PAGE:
The RBI guide­lines were in ad­di­tion to the per­sonal data pro­tec­tion bill 2018 pro­posed in July this year. It is ex­pected to ad­dress the heftier is­sue of stor­age, pro­cess­ing and util­i­sa­tion of cus­tomer data by tech-driven com­pa­nies and on­line ser­vice providers. The bill has been drafted with the aim to tighten con­trols on the data that com­pa­nies col­lect from its cus­tomers and to en­hance in­di­vid­ual rights with re­spect to their per­sonal data. Ev­ery data fidu­ciary is re­quired to store at least one copy of per­sonal data on a server or data cen­tre that is lo­cated in In­dia. This may en­tail huge op­er­a­tional costs for the fidu­cia­ries and may even up­surge com­pli­ance bur­den on com­pa­nies.

Tax & new rules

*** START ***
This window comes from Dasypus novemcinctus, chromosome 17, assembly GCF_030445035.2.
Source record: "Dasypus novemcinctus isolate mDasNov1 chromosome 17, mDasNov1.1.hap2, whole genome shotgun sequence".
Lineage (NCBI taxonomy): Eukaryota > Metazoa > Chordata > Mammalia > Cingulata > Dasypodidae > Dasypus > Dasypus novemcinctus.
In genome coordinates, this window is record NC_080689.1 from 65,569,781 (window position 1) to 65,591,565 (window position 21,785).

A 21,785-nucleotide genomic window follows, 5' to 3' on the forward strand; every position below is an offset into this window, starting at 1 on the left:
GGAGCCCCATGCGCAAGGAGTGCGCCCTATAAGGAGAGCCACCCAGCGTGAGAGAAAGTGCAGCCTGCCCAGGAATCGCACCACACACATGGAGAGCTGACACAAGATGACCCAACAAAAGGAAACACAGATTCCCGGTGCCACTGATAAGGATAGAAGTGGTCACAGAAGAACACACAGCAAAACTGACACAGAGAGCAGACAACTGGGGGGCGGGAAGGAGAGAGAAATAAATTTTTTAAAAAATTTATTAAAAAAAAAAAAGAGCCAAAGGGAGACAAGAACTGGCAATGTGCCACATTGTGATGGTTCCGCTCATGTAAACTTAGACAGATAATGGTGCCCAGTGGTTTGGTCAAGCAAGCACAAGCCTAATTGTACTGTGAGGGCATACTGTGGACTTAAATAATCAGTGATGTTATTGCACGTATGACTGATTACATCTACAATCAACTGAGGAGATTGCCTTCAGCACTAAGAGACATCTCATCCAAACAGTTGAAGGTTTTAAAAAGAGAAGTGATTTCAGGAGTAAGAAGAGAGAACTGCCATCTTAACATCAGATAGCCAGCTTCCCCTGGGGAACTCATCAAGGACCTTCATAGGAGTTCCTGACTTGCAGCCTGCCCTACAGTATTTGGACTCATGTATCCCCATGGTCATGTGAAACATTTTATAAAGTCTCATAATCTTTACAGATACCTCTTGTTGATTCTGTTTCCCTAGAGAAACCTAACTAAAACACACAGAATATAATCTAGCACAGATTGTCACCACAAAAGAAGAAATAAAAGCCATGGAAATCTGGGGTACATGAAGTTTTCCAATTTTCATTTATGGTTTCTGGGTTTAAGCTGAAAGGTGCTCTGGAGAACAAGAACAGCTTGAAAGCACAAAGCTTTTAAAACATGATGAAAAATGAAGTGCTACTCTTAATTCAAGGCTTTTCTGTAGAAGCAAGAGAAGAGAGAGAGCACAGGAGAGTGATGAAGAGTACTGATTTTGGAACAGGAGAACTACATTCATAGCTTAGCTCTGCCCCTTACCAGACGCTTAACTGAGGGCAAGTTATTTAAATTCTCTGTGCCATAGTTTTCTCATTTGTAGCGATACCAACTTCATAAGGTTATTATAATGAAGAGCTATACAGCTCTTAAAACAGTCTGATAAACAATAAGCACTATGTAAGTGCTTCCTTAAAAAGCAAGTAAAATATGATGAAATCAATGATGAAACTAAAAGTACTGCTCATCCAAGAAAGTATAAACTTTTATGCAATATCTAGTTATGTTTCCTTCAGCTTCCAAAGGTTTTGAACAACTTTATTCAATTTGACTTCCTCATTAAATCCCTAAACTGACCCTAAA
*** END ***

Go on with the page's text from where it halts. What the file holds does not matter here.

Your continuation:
Apart from the above im­pli­ca­tions, an­other an­gle of the pro­posed bill, which is also the cause of un­rest among com­pa­nies, is that data lo­cal­i­sa­tion may bring more for­eign com­pa­nies un­der the tax net. Un­til now for­eign com­pa­nies ex­ploited lo­cal mar­ket data with­out pay­ing taxes as they didn’t have phys­i­cal pres­ence. As per the in­ter­na­tional tax laws in this re­gard, an en­tity can be taxed on its busi­ness in­come in In­dia only if it has a ‘per­ma­nent es­tab­lish­ment’ (PE) in In­dia. Mod­ern tech­nol­ogy has made it pos­si­ble for many com­pa­nies to do busi­ness in sev­eral coun­tries with­out con­sti­tut­ing a PE. As a re­sult, it has been es­tab­lished in var­i­ous judg­ments that host­ing of lo­cal servers in In­dia would make it pos­si­ble to as­sert the ex­is­tence of a ‘fixed place of busi­ness in In­dia’, thereby at­tract­ing the tax­a­tion pro­vi­sions by virtue of be­com­ing a PE. For in­stance, in the fa­mous case of Master­Card, the au­thor­ity for ad­vance rul­ings (AAR) held that Master­Card Asia Pa­cific con­sti­tuted a fixed place PE in In­dia as its in­ter­face pro­ces­sors, re­quired to carry out sig­nif­i­cant trans­ac­tions, were lo­cated in In­dia, and were at the dis­posal of for­eign en­tity.